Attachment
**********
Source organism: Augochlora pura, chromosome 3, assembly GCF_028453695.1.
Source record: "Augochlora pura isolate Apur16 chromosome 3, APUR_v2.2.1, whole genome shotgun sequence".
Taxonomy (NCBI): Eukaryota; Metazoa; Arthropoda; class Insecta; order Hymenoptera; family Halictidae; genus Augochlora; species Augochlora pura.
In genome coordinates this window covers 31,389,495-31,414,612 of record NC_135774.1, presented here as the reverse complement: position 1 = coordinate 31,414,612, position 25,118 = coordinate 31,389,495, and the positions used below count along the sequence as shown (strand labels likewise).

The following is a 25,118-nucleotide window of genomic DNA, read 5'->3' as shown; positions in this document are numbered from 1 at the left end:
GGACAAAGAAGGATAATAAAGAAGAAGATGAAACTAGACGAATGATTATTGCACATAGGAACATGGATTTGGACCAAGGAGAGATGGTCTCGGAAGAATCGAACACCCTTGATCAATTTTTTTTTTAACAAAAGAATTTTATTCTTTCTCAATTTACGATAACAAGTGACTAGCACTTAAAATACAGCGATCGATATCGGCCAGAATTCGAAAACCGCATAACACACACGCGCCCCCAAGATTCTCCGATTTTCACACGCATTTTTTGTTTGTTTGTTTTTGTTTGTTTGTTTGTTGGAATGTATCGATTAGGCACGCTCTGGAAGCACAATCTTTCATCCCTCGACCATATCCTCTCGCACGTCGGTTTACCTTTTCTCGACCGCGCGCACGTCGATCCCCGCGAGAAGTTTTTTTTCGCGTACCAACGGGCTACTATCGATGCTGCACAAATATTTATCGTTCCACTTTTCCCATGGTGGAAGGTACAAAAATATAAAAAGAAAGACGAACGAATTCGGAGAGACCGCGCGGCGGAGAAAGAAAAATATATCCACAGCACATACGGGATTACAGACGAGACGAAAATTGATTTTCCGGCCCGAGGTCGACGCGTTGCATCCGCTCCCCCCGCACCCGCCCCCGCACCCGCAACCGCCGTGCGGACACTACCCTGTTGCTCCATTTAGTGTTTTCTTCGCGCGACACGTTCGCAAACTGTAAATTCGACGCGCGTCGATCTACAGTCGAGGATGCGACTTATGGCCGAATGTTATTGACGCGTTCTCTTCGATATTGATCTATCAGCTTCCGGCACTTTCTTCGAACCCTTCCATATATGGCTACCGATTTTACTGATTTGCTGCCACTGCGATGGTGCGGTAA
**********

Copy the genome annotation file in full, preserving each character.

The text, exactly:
Source organism: Augochlora pura, chromosome 3, assembly GCF_028453695.1.
Source record: "Augochlora pura isolate Apur16 chromosome 3, APUR_v2.2.1, whole genome shotgun sequence".
Taxonomy (NCBI): Eukaryota; Metazoa; Arthropoda; class Insecta; order Hymenoptera; family Halictidae; genus Augochlora; species Augochlora pura.
In genome coordinates this window covers 31,389,495-31,414,612 of record NC_135774.1, presented here as the reverse complement: position 1 = coordinate 31,414,612, position 25,118 = coordinate 31,389,495, and the positions used below count along the sequence as shown (strand labels likewise).

The following is a 25,118-nucleotide window of genomic DNA, read 5'->3' as shown; positions in this document are numbered from 1 at the left end:
GGACAAAGAAGGATAATAAAGAAGAAGATGAAACTAGACGAATGATTATTGCACATAGGAACATGGATTTGGACCAAGGAGAGATGGTCTCGGAAGAATCGAACACCCTTGATCAATTTTTTTTTTAACAAAAGAATTTTATTCTTTCTCAATTTACGATAACAAGTGACTAGCACTTAAAATACAGCGATCGATATCGGCCAGAATTCGAAAACCGCATAACACACACGCGCCCCCAAGATTCTCCGATTTTCACACGCATTTTTTGTTTGTTTGTTTTTGTTTGTTTGTTTGTTGGAATGTATCGATTAGGCACGCTCTGGAAGCACAATCTTTCATCCCTCGACCATATCCTCTCGCACGTCGGTTTACCTTTTCTCGACCGCGCGCACGTCGATCCCCGCGAGAAGTTTTTTTTCGCGTACCAACGGGCTACTATCGATGCTGCACAAATATTTATCGTTCCACTTTTCCCATGGTGGAAGGTACAAAAATATAAAAAGAAAGACGAACGAATTCGGAGAGACCGCGCGGCGGAGAAAGAAAAATATATCCACAGCACATACGGGATTACAGACGAGACGAAAATTGATTTTCCGGCCCGAGGTCGACGCGTTGCATCCGCTCCCCCCGCACCCGCCCCCGCACCCGCAACCGCCGTGCGGACACTACCCTGTTGCTCCATTTAGTGTTTTCTTCGCGCGACACGTTCGCAAACTGTAAATTCGACGCGCGTCGATCTACAGTCGAGGATGCGACTTATGGCCGAATGTTATTGACGCGTTCTCTTCGATATTGATCTATCAGCTTCCGGCACTTTCTTCGAACCCTTCCATATATGGCTACCGATTTTACTGATTTGCTGCCACTGCGATGGTGCGGTAA